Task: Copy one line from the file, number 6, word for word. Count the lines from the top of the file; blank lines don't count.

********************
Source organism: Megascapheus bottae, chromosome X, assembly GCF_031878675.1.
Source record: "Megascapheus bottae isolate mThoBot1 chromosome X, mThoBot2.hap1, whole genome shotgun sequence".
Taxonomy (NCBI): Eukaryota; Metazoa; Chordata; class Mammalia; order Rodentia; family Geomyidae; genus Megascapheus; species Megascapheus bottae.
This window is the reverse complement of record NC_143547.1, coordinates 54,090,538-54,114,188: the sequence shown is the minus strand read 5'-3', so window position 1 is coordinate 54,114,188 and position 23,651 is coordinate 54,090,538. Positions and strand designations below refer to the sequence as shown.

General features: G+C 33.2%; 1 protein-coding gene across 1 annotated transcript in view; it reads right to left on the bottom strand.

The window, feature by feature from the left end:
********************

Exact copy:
The window, feature by feature from the left end: